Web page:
The intermediate appellate court properly rejected this invitation, finding the seven-year statute of repose is reasonable and in line with the government’s interest in prompt determinations of whether there was medical negligence. Creating an exception and allowing an extended time period, the court ruled, “would expose health care providers to further liability, undermining the equally legitimate government interest of keeping medical professional liability insurance affordable for the benefit of citizens of this Commonwealth.”


On July 21, 2018, the Pennsylvania Supreme Court granted review of a Superior Court decision holding that a state law that imposes liability in proportion to a defendant’s level of responsibility for an injury, known as the Fair Share Act, applies to asbestos cases.

The Superior Court had reversed a Philadelphia Court of Common Pleas ruling that exempted asbestos cases from the same rules for allocating fault that apply in other cases. Without such a rule, a single business that is found to have contributed to a plaintiff ’s exposure to asbestos could end up having to pay the entire damage award, even if the plaintiff ’s exposure was largely caused by others. Under the Fair Share Act, a defendant can be required to pay the full award only if found more than 60% responsible. In addition, the ruling could more broadly exempt other strict product liability cases from the Fair Share Act.

The Supreme Court also will have the opportunity to require plaintiffs to provide the court with any evidence of bankruptcy trust claims or settlements. The Superior Court appropriately held that when a jury apportions fault among potentially responsible parties, the Fair Share Act requires that they consider evidence of any settlements by the plaintiffs with bankrupt entities. Ideally, the Supreme Court should require plaintiffs to provide all evidence of past and future bankruptcy trust claims and settlements, or consider them waived. If the high court does not do so, or worse, blindfolds juries from considering such settlements, passing a law to provide transparency in claims made against asbestos-related bankruptcy trusts, like H.B. 238, will become even more critical.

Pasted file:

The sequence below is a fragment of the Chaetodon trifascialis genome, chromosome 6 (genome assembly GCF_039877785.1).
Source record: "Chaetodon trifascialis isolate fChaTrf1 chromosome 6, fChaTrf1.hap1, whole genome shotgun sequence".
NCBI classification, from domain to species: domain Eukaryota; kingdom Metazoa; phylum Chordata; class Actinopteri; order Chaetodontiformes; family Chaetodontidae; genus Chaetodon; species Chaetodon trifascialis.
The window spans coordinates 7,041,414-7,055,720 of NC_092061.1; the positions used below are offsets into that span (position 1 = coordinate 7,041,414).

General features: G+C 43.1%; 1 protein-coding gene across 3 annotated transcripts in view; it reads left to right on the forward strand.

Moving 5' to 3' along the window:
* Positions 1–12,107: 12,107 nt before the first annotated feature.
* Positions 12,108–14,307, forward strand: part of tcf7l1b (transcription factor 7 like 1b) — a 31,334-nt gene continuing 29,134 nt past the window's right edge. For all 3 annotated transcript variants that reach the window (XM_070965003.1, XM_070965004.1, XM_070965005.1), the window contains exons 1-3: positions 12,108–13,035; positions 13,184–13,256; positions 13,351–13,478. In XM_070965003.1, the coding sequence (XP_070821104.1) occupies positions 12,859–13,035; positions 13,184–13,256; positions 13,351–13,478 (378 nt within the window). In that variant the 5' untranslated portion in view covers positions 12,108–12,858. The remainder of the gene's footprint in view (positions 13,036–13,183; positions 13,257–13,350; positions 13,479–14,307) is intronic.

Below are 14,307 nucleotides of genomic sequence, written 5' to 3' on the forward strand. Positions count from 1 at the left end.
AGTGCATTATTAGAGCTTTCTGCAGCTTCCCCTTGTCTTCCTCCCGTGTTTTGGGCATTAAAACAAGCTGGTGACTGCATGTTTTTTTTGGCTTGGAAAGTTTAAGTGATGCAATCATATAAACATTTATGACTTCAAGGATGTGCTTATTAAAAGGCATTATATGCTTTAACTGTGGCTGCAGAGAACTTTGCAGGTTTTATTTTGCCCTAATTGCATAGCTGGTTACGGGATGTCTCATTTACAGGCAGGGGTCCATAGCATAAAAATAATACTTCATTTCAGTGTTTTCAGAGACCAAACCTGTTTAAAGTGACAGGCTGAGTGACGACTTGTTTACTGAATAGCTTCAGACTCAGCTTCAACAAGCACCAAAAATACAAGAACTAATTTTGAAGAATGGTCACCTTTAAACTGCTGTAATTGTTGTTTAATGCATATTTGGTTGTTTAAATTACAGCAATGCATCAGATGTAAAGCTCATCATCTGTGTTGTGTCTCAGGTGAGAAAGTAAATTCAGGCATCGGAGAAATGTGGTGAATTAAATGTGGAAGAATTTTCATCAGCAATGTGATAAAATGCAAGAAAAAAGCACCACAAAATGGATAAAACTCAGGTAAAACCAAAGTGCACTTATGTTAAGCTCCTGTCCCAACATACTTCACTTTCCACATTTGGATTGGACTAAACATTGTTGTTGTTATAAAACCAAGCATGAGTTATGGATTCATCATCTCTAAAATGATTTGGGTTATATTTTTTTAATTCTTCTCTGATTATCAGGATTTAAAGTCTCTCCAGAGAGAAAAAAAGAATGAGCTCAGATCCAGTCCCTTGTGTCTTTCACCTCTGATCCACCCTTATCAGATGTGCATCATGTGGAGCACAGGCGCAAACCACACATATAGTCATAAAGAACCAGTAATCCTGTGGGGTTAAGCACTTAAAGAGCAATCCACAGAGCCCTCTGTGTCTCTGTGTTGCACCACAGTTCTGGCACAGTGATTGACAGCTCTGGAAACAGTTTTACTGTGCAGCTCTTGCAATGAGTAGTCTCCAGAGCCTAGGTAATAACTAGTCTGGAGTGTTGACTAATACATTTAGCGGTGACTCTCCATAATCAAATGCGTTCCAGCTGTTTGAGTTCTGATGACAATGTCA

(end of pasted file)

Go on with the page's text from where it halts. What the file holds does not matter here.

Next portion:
As of publication, this closely-watched case, Roverano v. John Crane, Inc., is pending before the Pennsylvania Supreme Court with no date yet set for oral argument.


Pennsylvania courts have been slow to apply the U.S. Supreme Court’s 2017 ruling instructing state courts to dismiss cases that have no connection to the state. In Bristol-Myers Squibb Co. v. Superior Court of California, the Court held that a state cannot exercise personal jurisdiction over a company that is not incorporated or headquartered in that state when the plaintiffs do not live in the state and events related to the alleged injury did not occur there.

The first opportunity for a Pennsylvania Superior Court to properly apply the BMS ruling on claims brought by out-of-state plaintiffs was in Hammons v. Ethicon. The facts were similar to BMS—an out-of-state plaintiff brought suit in Philadelphia against Ethicon and its parent company Johnson & Johnson, neither of which are incorporated or headquartered in Pennsylvania. The plaintiff did not receive medical treatment in Pennsylvania, and all of the relevant actions related to her claim alleging a pelvic mesh device was defective took place where she lived, Indiana, or where Ethicon is based, New Jersey.

The only connection between the parties and Pennsylvania was that Ethicon had contracted with a Pennsylvania company to “design, test, and manufacture” the mesh and the plaintiff decided it would be a more favorable jurisdiction. Doing business with third parties does not automatically subject an out-of-state business to personal jurisdiction where that company is located unless there is a specific connection between the forum and the injury. The U.S. Supreme Court in BMS held that the “bare” decision to contract with a California company to distribute the drug nationally did not provide a sufficient basis for jurisdiction in California. As in BMS, Ethicon’s link to a Pennsylvania company should not have provided a sufficient basis for a Pennsylvania court to decide the case.